I am not a volunteer; I am human

Every time I look back at my days spent in Lesvos a deep sorrow warps me and I can’t seem to let it go. Like a bear in a cage I roam around the corners of my life and can’t seem to find the direction to rationalise my frustration towards the sour turn the refugee situation has taken.

Only by looking back at distinct moments while on camp is the ultimate frustration replaced by an overwhelming tenderness, a woven basket filled with emotions of all sorts; joy, sadness, frustration, satisfaction, endurance, hopelessness, dignity, shame…

You see, it’s easy to try and build an idea about what it’s like out there. The photos the media drenches us with are self-articulate. But how can I put into words Wesa’s embrace after she mimed the loss of her eight membered family while on the two-year journey that eventually lead her into my arms? How can I forget three-year-old Amir’s impertinent allure after he proudly slipped on a pair of a size 25, brand new, blue and orange Addidas trainers which he refused to take off, even though they were a size too small for him? How can I still not find the correct eco to respond to Mohammed’s implausible question: “Is Germany full?”

These notions, however, may lend a hand to explaining why time stands still in Moria. Daily life there is unpredictable. Visions are hard to materialise; sole reason being that realities change by the hour, events happen by the minute, needs rarely seize to exist.

Yet within this physically demanding internal turmoil is also where the purest form of humanity exudes its potentials. This was clear when, every morning, a group of refugees would wholeheartedly join me to collect the countless paper cups and water bottles that relieved their hunger and thirst. None of us would shy from lifting the dozens of silver and golden hypothermia blankets that recalled the ambiguous sea journey each and every refugee had taken across the ten kilometre stretch that divides the Turkish and Greek coasts. Hanging the countless wet clothes left behind after being exchanged for dry ones, was a mechanical duty that only exasperated the number of people that pass through these premises day in, day out. Indeed, we would receive and average of 700 refugees per day.

On a sunny afternoon, a young Afghan took initiative and began helping a group of volunteers manning a tent that provided tea and soup on a 24-hour basis. He’d carried barrels of water to us from the running water tap at the tip of the hill. By nightfall he stood proud beside me and handed out bottles of water as I distributed cups of soup. Returning to serve breakfast early the next morning, Amir Rosey was already in place, ready to help, even before I had arrived. But this time, he wasn’t alone. I high fived the lady standing next to him as we realised we were the same age. Little did I know it was Amir Rosey’s mother. Her name was Wida and she was 35. He was 22. I did the maths and entered the tent in silence, a reality I attempted to grasp up until she began to sing to us after we had invited her to cook Afghan soup for the camp. I can’t describe the awe I felt as a translator transmitted Wida’s joy to have been able to cook. Having left her daughter and husband in Kabul, she hadn’t gotten her hands dirty for the past two months. She smiled at me as I treasured her every sound. That was the moment I accepted the beauty of the short termed nature of our offerings and seized to look at the wider picture. Imprinted in my soul are moments of pure coexistence, where the very present abolishes the tragedy of the camp’s reality and induces a compassion for one another I have never laid my hands on.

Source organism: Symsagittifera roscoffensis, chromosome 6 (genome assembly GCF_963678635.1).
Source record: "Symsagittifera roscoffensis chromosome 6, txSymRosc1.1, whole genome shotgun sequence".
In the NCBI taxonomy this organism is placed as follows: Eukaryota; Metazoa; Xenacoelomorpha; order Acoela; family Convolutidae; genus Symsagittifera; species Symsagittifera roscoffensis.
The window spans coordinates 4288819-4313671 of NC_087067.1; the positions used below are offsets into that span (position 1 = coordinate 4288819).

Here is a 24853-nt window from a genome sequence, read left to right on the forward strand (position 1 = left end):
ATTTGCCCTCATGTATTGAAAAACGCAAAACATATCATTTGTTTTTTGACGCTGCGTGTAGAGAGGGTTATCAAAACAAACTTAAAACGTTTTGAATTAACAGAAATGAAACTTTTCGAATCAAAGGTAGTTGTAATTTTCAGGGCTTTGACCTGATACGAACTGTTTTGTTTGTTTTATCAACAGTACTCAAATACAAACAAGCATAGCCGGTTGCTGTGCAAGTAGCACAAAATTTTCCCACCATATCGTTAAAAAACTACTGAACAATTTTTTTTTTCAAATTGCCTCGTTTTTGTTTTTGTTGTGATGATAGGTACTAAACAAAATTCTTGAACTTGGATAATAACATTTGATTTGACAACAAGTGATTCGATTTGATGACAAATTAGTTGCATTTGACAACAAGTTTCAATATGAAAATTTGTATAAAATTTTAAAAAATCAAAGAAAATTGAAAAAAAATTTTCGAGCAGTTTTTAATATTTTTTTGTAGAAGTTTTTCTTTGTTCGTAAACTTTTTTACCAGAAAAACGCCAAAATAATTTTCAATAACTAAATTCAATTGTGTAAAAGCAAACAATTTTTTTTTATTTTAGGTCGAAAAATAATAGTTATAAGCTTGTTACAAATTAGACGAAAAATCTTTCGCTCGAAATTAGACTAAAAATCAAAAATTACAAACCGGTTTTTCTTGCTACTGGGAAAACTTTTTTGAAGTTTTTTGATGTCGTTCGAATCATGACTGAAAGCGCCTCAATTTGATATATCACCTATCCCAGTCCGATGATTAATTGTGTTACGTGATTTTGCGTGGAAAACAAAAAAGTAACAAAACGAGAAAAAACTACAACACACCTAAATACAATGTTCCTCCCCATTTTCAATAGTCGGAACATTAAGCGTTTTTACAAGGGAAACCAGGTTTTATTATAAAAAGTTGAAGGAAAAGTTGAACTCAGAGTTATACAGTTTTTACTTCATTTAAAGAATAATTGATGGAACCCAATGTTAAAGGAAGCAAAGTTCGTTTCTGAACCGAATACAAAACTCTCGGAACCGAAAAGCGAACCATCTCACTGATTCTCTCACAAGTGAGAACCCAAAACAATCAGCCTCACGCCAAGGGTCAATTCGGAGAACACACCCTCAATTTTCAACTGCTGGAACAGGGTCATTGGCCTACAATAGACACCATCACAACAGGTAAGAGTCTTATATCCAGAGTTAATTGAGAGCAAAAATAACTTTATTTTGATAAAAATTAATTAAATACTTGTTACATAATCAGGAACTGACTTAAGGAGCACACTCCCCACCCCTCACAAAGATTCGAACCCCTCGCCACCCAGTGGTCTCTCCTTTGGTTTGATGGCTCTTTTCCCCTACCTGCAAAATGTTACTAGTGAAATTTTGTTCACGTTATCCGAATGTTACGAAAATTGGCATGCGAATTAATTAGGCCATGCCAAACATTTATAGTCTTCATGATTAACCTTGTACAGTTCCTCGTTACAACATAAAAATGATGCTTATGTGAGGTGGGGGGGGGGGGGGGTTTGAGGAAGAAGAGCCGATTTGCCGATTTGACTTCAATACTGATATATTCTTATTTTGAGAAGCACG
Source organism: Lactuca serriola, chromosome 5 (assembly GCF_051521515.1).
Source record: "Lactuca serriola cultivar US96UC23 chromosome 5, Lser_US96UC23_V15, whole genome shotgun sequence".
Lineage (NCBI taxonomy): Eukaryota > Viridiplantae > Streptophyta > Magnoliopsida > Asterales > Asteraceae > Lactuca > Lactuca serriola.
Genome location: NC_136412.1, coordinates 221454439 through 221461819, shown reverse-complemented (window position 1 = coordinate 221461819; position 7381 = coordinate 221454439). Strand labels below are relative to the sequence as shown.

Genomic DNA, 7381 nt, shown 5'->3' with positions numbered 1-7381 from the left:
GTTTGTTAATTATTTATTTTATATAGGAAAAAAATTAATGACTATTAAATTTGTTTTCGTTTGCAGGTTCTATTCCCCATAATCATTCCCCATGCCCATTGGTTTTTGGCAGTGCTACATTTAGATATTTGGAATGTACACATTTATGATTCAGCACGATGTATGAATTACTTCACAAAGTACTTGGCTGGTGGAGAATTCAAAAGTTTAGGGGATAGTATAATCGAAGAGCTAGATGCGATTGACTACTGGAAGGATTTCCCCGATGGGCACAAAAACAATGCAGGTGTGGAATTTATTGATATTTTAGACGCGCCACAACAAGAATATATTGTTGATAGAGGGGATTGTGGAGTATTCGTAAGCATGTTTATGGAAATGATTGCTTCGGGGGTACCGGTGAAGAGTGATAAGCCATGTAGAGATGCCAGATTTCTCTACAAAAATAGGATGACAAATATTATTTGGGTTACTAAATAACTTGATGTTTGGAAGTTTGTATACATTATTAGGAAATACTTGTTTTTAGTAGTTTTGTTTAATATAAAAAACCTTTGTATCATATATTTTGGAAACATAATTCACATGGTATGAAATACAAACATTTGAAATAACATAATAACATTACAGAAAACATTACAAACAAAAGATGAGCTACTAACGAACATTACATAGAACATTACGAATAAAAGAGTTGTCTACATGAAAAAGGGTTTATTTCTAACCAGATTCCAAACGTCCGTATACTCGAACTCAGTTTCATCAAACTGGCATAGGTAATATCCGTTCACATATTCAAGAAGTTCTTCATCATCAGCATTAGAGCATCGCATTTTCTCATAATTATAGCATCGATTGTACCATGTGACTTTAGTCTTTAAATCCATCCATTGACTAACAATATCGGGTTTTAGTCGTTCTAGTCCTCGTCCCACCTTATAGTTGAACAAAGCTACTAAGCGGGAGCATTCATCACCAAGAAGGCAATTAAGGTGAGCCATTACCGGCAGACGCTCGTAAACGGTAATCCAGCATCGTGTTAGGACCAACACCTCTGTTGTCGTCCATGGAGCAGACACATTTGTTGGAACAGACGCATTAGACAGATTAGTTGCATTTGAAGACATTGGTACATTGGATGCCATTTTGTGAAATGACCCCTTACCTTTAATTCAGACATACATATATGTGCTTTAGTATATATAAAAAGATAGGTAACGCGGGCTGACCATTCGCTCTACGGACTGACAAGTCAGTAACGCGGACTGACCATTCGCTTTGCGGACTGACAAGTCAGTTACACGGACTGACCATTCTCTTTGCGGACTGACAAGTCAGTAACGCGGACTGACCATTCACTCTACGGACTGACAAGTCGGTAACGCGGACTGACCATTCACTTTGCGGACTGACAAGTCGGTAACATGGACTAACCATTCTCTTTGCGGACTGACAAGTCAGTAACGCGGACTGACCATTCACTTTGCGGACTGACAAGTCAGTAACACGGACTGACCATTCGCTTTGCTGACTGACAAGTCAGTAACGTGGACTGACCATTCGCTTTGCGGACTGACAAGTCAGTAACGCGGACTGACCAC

On my last night, I waved goodbye to Naim as he entered the ferry taking him to Athens. After almost two years, I was witnessing Naim’s serene devotion to join his aunt in Germany and eventually bring the rest of his family along. Sitting by the campfire before making our way to the marina, I had instigated at the reality that the borders where locking down and that his passage was uncertain. His sheer glance told me there was no going back for him. He was moving ahead. I pulled out some money to help him through his ambiguity. At first he accepted it, but quickly began to barter. He pointed at a tent below us and told me the story of the family sleeping inside. Mother, father and four children under the age of eight had been manning that tent indefinitely due to the lack of 60 euros per person needed to board the ferry to Athens. He preferred I give them the money, but I stood ground and agreed to give half to him and half to the family. The fairness gained ground and as we parted he made sure I knew that his appreciation for me, for all the volunteers, wasn’t about the money, but about our hearts. I was overcome by his courage, his righteousness, his serenity and compassion for the other, regardless of the path he was handed. What an example to find amidst goodbyes.

Leaving Mytilene airport I instinctively bought myself a souvenir. A green lighter with ‘I (heart) Lesvos’ inscribed on its one side. I never buy souvenirs. Yet it made sense this time around. I needed something to remind me of the raw reality I had now become part of. I needed a means to carry every single notion, person, vision, despair, truth and hope back with me; to make sure that my reality check back home was one that was worthy of protesting against the lies the West has been selling to all of us for as long as I can remember. That solidarity is the only way forward. And that life as we know it today is not coherent with our core human values.

***Published by The Cyprus Weekly Newspaper

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